Jesus ascending

Gospel Sequel

Ascension Sunday

Acts 1:1-11; Ephesians 1:15-23; Luke 24:44-53

“Lord, is this the time when you will restore the kingdom to Israel?”

While last month’s headline grabbing prediction of Jesus’ return, the rescue of believers from the earth to heaven, and the onset of tribulation for an unbelieving world (now revised to October) belongs to an extremist Camp(ing), the basic eschatological question underlies much of American Christianity.

The apostles’ question sounds contemporary two millennia later as believers gaze heavenward and count down until the end of the world, while others with a less definite timetable still await a rapture.

Meanwhile, on the other side of the divide, scoffing at such expectations is easy, especially after announced deadlines pass. Jesus’ own response resounds as an all-too-obvious rebuke to Rapture-enraptured Christians: “It is not for you to know the times that the Father has set by his own authority.” Read more


The Close-at-Hand God

Sixth Sunday of Easter
Psalm 66:8-20; 1 Peter 3:13-22; John 14:15-21

“On that day you will know that I am in my Father, and you in me, and I in you.” John 14:20

For several weeks now the doomsday prophecy of one Harold Camping has been on the minds of many. First, it was the shared anticipation as the projected date got closer—and the requisite jokes about being left behind. Then it was the (no-surprise) failure of the prediction which resulted in . . . more jokes about being left behind.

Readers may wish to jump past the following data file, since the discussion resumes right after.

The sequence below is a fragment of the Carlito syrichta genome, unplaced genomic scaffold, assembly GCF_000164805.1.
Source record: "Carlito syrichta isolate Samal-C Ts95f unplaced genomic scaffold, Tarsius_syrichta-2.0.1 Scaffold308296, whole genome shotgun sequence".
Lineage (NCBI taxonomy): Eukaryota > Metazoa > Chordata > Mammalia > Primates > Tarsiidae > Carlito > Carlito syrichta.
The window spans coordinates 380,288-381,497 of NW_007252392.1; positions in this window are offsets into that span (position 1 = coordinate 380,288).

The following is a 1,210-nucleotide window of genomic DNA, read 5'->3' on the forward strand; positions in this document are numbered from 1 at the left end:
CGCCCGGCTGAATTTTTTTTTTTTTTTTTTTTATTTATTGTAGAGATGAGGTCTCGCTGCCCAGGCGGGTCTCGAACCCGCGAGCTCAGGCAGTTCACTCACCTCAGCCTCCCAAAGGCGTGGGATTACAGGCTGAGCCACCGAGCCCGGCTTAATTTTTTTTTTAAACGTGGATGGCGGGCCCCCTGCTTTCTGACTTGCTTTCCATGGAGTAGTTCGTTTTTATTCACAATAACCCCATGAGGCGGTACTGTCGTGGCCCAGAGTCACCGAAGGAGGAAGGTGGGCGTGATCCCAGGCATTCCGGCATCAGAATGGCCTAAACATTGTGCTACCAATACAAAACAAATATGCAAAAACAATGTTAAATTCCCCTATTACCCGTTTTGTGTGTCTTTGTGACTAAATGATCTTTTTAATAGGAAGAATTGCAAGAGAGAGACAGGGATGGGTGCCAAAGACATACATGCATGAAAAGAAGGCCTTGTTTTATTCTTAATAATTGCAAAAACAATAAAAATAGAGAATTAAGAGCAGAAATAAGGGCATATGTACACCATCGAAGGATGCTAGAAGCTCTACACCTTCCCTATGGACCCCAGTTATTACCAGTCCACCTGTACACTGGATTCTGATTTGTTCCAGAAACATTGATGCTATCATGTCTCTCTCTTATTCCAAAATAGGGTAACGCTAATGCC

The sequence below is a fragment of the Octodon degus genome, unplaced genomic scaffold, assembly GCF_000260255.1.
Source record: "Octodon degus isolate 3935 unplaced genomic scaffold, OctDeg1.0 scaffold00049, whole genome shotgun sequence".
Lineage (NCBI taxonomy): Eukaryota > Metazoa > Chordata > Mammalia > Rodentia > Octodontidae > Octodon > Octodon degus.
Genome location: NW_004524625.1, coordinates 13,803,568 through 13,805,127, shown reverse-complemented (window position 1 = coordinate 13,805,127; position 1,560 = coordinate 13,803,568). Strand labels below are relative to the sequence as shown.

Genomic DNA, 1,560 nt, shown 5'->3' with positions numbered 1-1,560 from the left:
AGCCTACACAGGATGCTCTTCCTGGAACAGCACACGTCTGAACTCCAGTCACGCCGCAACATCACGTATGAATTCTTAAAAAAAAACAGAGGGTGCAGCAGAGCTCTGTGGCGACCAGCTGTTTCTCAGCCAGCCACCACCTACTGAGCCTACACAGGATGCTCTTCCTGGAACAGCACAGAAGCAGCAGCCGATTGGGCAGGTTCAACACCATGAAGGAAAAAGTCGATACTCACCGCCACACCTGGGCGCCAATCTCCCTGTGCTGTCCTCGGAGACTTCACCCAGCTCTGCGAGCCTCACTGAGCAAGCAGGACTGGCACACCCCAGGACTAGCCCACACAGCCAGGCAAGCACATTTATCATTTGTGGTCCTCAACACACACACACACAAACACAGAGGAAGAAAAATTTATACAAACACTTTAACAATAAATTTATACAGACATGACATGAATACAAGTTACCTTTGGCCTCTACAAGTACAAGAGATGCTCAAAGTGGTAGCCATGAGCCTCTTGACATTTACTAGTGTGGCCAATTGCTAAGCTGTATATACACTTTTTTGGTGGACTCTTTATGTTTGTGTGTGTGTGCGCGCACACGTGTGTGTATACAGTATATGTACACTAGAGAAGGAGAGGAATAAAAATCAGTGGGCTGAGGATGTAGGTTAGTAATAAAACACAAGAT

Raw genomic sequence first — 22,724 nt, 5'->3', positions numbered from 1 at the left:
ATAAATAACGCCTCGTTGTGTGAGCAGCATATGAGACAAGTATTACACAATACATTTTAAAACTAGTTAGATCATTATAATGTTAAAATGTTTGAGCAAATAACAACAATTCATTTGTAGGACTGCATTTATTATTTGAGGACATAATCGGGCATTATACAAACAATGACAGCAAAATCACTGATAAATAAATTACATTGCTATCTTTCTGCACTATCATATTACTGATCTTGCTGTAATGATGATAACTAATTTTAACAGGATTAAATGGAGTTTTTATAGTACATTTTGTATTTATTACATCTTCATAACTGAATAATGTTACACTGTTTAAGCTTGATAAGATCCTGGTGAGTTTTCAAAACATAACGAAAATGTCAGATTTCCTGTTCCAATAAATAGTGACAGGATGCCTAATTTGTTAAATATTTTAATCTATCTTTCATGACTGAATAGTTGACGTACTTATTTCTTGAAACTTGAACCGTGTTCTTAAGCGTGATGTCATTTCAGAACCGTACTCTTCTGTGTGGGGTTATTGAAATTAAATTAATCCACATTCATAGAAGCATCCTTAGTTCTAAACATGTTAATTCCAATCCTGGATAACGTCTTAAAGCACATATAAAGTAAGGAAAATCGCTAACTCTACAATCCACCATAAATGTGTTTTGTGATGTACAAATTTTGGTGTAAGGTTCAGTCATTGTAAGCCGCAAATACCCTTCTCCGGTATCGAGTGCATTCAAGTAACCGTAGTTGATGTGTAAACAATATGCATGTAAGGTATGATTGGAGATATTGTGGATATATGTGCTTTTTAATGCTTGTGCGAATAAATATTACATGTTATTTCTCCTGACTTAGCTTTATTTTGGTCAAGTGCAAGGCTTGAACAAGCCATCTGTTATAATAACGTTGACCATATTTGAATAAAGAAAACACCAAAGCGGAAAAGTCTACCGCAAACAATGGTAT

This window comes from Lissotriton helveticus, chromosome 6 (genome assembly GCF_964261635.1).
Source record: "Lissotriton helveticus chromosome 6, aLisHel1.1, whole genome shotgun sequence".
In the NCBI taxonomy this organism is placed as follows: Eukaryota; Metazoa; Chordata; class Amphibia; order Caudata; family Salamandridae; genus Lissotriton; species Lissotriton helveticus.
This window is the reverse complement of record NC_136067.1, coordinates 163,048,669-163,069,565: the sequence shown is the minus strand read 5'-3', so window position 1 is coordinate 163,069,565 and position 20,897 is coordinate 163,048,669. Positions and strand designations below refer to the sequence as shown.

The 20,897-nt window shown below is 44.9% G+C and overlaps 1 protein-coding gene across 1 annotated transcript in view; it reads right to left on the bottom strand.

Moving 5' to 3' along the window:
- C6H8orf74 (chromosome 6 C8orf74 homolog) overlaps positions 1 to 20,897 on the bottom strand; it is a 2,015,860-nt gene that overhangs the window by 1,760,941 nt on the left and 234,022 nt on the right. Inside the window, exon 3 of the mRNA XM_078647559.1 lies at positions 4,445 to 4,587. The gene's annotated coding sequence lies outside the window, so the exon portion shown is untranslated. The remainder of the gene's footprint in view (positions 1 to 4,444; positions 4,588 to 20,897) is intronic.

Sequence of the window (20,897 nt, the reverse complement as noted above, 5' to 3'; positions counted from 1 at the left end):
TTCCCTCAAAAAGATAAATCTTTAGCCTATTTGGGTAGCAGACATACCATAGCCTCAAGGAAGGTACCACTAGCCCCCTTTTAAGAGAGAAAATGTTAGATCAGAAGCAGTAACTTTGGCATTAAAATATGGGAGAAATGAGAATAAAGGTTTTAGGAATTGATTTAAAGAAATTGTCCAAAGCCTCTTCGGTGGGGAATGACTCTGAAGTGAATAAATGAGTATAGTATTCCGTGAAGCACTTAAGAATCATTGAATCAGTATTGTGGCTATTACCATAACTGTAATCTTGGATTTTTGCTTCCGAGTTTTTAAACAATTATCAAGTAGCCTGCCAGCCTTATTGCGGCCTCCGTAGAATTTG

Attempts to counter Camping’s misguided views consisted mostly of pointing to passages in the New Testament which speak to the unknowability of the “day or hour” of the Lord’s return. But such proof-texting did little to challenge the core flaw of rapture theology—its fundamental misreading of biblical eschatology. Within the last few days, thankfully, thoughtful essays have appeared which have noted that “tribulation” is a past and present reality, not a future horror for the damned, and that matter—bodies, earth, the stuff of life—matters deeply to the God who restores and makes all things new. I also penned some thoughts (shameless plug alert) on the connections between eschatological time and the exquisite new French film Of Gods and Men. Read more

Painting of the Stoning of Stephen

Preparing for Departure

This week’s lectionary reading leads us into the farewell discourse (John 13.31-17.26) as Jesus prepares the disciples for his departure.  It can seem a little disorienting to follow up a month’s worth of post-resurrection appearances with Jesus preparing his disciples for his looming death on the cross. After all, for the last several weeks we have celebrate that Jesus is alive and on the loose, appearing in locked rooms, in gardens and on the road to Emmaus.  However, the day of Ascension is fast approaching and the lectionary readings of the next two weeks use the farewell discourse to prepare us for the Ascension of the resurrected Christ. Read more